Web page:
Brahma is the creator god of the Hindu Trinity, and is accepted as the Creator of the entire universe. The other two of the Trinity are Vishnu, the protector god, and Shiva, the destroyer god. Brahma’s consort is Sarasvati, the Goddess of Learning. He is the custodian of the Vedas and his vehicle is a swan. Bearing a mystic symbolism, Brahma sits on a lotus flower, and he has four faces, each representing the four Vedas. The faces also symbolize the functioning of the inner personality, in the form of the four ways in which the thoughts go – the mind, the intellect, the ego and the conditioned consciousness.
If Brahma did create all this, who created Brahma? Wonderful is the way the great Hindu texts like the Vedas handled this question – probably one of the first questions humans had asked and have been asking till now. Have a look at what Manusmriti, one of the earliest texts of Hindu faith, has to say about the first moments of creation:
At the beginning of the process of creation, Brahma created eleven prajapatis who are believed to be the fathers of the human race. They were Marici, Atri, Angiras, Pulastya, Vasishta, Daksha, Bhrigu, Narada and others. Brahma also created the seven great sages or the Saptarshis to help him create the universe…
This was the belief or an idea evolved during the Braahmanic period in the history of India. Unlike in the Christian belief where god created first a human being, to be called Adam, in his own image, the Brahman ideologues postulated that Brahma created eight or eleven men to become the fathers of human race as seen above. A number of rishis were also created to assist in the creation of the universe.
When did Brahma begin his creation? How long did it last?
Before finding an answer to this interesting question, let us see what the Rigveda, the earliest text of Vedic thinking of India has to say about it.
There was not then what is nor what is not. There was no sky, and no heaven beyond the sky. What power was there? Where? Who was that power? Was there an abyss of fathomless waters?
There was neither death nor immortality then. No signs were there of night or day. The ONE was breathing by its own power, in deep peace. Only the ONE was: there was nothing beyond.
Darkness was hidden in darkness. The all was fluid and formless. Therein, in the void, by the fire of fervor arose the ONE.
And in the ONE arose love. Love the first seed of soul. The truth of this the sages found in their hearts: seeking in their hearts with wisdom, the sages found that bond of union between being and non-being.
Who knows in truth? Who can tell us whence and how arose this universe? The gods are later than its beginning: who knows therefore whence comes this creation?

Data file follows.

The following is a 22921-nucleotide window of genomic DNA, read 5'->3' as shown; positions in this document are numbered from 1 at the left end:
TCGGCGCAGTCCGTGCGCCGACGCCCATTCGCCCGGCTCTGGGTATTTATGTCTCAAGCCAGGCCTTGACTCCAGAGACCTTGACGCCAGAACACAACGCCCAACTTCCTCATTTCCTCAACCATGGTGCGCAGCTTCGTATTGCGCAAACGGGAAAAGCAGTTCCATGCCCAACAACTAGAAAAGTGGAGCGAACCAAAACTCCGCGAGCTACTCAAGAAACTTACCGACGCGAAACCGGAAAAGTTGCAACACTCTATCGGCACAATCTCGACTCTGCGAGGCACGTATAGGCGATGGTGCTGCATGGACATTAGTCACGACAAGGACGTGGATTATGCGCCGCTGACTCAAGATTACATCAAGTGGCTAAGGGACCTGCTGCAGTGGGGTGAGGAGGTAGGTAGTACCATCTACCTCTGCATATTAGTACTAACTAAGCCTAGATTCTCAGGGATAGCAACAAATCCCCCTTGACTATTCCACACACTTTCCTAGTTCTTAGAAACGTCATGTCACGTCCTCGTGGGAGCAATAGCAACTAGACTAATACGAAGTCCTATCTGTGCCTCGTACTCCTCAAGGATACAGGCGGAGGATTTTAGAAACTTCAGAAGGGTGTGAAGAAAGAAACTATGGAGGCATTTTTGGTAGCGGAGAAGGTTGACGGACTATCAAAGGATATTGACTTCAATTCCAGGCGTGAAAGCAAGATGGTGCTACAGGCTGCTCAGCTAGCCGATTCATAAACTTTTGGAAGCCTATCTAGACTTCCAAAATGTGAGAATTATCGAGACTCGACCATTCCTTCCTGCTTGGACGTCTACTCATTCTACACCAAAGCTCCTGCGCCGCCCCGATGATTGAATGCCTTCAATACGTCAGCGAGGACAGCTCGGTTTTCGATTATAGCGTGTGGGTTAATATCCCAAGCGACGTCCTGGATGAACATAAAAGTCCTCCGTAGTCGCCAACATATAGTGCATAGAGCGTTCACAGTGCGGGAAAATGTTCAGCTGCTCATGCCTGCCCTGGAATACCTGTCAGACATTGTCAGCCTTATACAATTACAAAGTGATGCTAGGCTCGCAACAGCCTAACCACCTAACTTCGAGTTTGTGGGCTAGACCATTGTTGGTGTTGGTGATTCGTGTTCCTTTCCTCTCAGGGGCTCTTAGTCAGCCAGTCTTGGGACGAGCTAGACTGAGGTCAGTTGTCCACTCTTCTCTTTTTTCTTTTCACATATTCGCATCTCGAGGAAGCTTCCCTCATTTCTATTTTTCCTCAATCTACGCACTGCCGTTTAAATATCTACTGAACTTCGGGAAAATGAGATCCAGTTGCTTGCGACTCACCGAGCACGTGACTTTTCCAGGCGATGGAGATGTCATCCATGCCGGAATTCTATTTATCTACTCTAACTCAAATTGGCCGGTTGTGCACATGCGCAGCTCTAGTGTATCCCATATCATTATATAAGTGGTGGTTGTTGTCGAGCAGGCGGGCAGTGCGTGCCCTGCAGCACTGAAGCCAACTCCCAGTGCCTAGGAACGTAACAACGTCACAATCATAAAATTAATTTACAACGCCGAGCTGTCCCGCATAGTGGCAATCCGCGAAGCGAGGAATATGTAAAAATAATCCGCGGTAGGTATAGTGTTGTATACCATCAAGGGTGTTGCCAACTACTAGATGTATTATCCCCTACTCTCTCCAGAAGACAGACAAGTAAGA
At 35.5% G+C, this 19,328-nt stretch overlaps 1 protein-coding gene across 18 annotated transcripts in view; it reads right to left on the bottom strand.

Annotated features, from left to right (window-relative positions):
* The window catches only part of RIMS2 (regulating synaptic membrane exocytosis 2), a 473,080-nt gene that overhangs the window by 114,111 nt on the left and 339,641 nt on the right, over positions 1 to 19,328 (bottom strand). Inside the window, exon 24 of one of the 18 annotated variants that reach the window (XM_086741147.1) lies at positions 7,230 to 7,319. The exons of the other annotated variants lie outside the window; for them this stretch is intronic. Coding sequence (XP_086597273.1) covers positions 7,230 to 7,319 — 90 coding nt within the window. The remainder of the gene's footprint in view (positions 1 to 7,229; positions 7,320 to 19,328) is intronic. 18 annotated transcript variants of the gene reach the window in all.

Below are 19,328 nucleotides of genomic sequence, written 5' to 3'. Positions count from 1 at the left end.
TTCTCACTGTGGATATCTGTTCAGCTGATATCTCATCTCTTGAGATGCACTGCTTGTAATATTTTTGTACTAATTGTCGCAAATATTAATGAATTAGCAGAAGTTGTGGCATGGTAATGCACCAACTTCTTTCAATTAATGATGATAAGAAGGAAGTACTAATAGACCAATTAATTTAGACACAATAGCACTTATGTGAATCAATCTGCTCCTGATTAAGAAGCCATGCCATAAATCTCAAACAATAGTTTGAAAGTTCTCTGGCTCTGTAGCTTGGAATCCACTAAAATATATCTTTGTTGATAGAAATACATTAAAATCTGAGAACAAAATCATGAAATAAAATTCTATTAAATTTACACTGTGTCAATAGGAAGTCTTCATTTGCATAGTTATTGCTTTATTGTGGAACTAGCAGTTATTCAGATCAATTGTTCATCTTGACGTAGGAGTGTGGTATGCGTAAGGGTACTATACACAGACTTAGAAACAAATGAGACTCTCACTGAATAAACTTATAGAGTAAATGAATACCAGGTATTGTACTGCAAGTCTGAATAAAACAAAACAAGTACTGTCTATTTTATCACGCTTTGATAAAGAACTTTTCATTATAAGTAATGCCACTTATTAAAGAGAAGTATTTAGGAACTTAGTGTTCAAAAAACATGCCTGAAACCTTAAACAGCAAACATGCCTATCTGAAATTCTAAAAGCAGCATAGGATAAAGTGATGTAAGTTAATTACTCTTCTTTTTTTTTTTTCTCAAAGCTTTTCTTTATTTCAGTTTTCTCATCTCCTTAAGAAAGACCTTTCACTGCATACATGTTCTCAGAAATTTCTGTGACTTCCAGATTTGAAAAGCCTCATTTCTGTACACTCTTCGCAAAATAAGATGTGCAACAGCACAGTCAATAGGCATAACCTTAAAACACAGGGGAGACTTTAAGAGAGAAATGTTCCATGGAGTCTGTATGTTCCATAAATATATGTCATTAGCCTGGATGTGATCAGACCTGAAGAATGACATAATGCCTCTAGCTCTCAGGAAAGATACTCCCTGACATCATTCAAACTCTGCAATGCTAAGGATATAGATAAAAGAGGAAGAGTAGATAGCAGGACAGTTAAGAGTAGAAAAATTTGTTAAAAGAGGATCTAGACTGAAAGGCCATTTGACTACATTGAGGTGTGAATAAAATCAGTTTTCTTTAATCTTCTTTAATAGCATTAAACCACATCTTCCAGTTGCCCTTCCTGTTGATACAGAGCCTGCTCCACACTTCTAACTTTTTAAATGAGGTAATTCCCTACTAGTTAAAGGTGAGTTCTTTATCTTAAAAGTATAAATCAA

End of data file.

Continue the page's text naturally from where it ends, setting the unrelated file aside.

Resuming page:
Only that god who sees in highest heaven: he only knows whence comes this universe, and whether it was made or uncreated. He only knows, or perhaps he knows not.
This is stanza x, 129 of the Rigveda, translated and quoted in the introduction written by Juan Mascaro, to his translation of the Bhagavad Gita, published by Penguin (1962). Even HE knows not whether the universe was made or uncreated is what the Rigveda wonders.
But after centuries of thinking, the Braahmanic period perfected its theory of the Time and Creation of the Universe. According to this, “universal time is a never-ending cycle of both creation and destruction, each complete cycle being represented by one hundred years in the life of Brahma. At the end of this cycle, everything, including Brahma himself, is dissolved in the Great Deluge – Mahapralaya. This is followed by another period of chaos of one hundred years. Another Brahma arises. Another process of creation begins. The cycle goes on. What we have to note is that one day of Brahma is equivalent to 4,320 million years on earth. This is a Kalpa. Each Kalpa is divided into four yugas or ages – the Kritayuga (of 1,728,000 years), the Tretayuga (of 1,296,000 years), the Dvaparayuga (of 864,000 years), and the Kaliyuga (of 432,000 years).
There are several legends about the origin of Brahma, the Creator. The Puranas, a group of texts prepared to popularize the religion of the Vedas, proclaim that Brahma is self-born, without a mother, in the lotus flower, which grew from the navel of Vishnu. This mystic symbolism brings up a question about the beginning of Vishnu and the lotus. Another legend describes Brahma as the son of the Supreme Being and the female energy form, Prakriti or Maya, which is illusion.
Though Brahma is the first member of the Hindu Trinity of Gods, he is not as popular as the other two, Vishnu and Shiva. There are thousands of temples dedicated to these two all over India, but temples dedicated to Brahma are very few. Of these the most famous is at Pushkar, near Ajmer. There are temples dedicated to Brahma in Tirunavaya in Kerala, Kumbakonam in Tanjavur, Tamil Nadu, and one near Kalahasti in Andhra Pradesh. The larges is in Angkor Wat, the famous temple complex of Cambodia.